12.33  Grantback provisions require the licensee to provide the patentee a reciprocal right to practise certain future technologies developed by the licensee. The competitive effects of such agreements depend on the breadth of the duty imposed. Grantback clauses that require non-exclusive licences over improvements to the licensed technology promote competition in all but the most outlandish situations. They invariably pass muster because they allow patentees to practise future iterations of their technologies, and also permit licensees to license other firms. Both features promote competition. Meanwhile, its non-exclusive nature means that the clause is unlikely to compromise licensees’ incentive to improve the licensed know-how.

12.34  By contrast, an exclusive grantback provision untethered to the licensed technology would raise concerns. Where a grantback clause embraces technologies invented by the licensee that do not derive from the licensed technology, it encumbers the licensee’s incentive to invent other know-how. The grantback’s exclusive nature may also enable a dominant patentee to maintain its market position by acquiring rights to new technologies that will not be available to its competitors. Obviously, the competitive danger depends on the patentee’s market position at the time of the exclusive grantback licence and the market power, if any, that it enjoys.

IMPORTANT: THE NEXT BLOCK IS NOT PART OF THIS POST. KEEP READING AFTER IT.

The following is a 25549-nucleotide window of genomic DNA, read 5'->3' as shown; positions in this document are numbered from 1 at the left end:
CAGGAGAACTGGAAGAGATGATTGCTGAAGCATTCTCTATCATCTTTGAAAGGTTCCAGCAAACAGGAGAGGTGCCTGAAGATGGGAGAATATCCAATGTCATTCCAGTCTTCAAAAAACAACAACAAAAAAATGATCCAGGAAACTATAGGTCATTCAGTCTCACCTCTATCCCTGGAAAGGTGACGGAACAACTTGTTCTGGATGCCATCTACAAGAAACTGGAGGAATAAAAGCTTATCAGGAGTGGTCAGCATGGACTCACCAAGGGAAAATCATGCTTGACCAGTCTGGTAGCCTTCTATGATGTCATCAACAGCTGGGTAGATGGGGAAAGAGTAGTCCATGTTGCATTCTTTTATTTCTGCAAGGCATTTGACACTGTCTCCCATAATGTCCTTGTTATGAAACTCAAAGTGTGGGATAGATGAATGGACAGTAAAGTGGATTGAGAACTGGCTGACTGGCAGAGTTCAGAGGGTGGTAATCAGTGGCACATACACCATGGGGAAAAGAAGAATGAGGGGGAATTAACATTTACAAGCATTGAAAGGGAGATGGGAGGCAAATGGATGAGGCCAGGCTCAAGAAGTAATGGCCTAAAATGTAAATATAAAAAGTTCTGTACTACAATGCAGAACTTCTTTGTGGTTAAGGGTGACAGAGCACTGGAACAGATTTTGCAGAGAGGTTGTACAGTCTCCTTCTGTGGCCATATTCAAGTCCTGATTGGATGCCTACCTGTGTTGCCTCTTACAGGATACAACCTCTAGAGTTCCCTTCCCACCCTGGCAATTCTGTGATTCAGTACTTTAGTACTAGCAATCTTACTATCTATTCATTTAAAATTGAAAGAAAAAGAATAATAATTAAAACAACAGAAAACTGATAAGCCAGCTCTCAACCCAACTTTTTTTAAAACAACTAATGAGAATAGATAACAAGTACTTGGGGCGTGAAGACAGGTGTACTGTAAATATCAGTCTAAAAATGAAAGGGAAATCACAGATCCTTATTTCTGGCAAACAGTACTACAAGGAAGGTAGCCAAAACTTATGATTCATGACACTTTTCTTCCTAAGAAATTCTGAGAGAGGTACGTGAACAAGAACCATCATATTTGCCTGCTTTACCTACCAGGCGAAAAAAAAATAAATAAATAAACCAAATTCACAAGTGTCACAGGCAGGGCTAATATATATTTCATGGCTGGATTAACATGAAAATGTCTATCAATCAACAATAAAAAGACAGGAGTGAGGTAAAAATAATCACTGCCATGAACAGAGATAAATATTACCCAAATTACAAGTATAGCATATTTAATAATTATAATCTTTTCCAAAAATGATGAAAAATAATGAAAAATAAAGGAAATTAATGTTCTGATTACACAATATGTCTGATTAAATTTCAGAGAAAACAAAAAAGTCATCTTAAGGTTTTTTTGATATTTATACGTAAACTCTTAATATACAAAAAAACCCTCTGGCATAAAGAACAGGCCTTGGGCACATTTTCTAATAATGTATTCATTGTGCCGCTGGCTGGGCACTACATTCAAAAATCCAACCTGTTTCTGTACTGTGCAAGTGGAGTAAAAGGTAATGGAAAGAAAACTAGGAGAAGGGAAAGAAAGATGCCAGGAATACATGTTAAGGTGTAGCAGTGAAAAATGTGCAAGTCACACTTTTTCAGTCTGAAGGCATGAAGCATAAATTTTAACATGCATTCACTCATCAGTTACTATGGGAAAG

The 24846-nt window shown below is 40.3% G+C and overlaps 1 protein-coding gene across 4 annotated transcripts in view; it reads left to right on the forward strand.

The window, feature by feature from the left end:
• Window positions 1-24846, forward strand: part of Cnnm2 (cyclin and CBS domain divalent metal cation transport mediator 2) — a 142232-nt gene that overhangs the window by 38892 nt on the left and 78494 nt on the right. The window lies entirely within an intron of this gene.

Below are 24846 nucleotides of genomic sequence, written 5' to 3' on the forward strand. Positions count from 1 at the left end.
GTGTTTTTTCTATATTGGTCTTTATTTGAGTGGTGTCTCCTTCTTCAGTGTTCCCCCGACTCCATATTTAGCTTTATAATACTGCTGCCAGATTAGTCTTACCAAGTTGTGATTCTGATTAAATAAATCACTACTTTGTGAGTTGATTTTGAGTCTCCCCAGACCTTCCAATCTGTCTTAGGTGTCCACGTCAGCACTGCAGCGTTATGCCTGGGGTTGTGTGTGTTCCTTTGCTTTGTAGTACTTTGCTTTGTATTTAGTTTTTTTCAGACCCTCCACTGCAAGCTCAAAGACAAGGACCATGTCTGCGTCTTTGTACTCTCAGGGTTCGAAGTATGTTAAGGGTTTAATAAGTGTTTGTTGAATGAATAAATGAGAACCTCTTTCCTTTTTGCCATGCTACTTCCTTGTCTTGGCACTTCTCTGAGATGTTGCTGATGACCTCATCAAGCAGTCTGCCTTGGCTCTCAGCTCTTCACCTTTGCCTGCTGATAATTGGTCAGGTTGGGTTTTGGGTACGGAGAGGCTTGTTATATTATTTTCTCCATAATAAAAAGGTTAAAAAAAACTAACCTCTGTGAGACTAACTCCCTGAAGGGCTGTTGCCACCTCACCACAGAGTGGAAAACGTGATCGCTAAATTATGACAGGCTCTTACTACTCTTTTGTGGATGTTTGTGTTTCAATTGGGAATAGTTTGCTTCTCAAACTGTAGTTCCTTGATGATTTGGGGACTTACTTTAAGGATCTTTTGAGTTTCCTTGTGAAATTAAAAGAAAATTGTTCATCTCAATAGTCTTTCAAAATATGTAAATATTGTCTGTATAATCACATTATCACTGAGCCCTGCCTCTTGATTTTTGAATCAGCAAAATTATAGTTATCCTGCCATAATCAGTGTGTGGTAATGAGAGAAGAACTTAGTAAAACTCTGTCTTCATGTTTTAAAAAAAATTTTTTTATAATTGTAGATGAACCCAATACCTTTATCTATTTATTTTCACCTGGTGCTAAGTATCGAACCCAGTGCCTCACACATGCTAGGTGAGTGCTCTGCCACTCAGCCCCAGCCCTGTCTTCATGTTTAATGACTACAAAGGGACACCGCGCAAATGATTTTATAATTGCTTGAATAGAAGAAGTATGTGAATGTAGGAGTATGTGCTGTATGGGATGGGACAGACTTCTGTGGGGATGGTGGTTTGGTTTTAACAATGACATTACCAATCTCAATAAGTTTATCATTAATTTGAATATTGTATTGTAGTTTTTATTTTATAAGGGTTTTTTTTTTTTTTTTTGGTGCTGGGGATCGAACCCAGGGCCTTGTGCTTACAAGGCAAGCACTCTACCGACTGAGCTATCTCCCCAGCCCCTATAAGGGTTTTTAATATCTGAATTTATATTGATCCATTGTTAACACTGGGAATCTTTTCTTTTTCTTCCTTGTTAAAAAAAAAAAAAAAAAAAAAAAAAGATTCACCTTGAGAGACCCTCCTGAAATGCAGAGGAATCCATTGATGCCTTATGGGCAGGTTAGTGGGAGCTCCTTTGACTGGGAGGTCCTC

12.35  Consistent with these observations, the Supreme Court has held that grantback clauses are not per se illegal.39 Yet, it has also noted danger when a monopolist forces exclusive grantback requirements on its licensees, especially when the obligation becomes attenuated from the licensed patent. In Transparent-Wrap, the Court put it thus: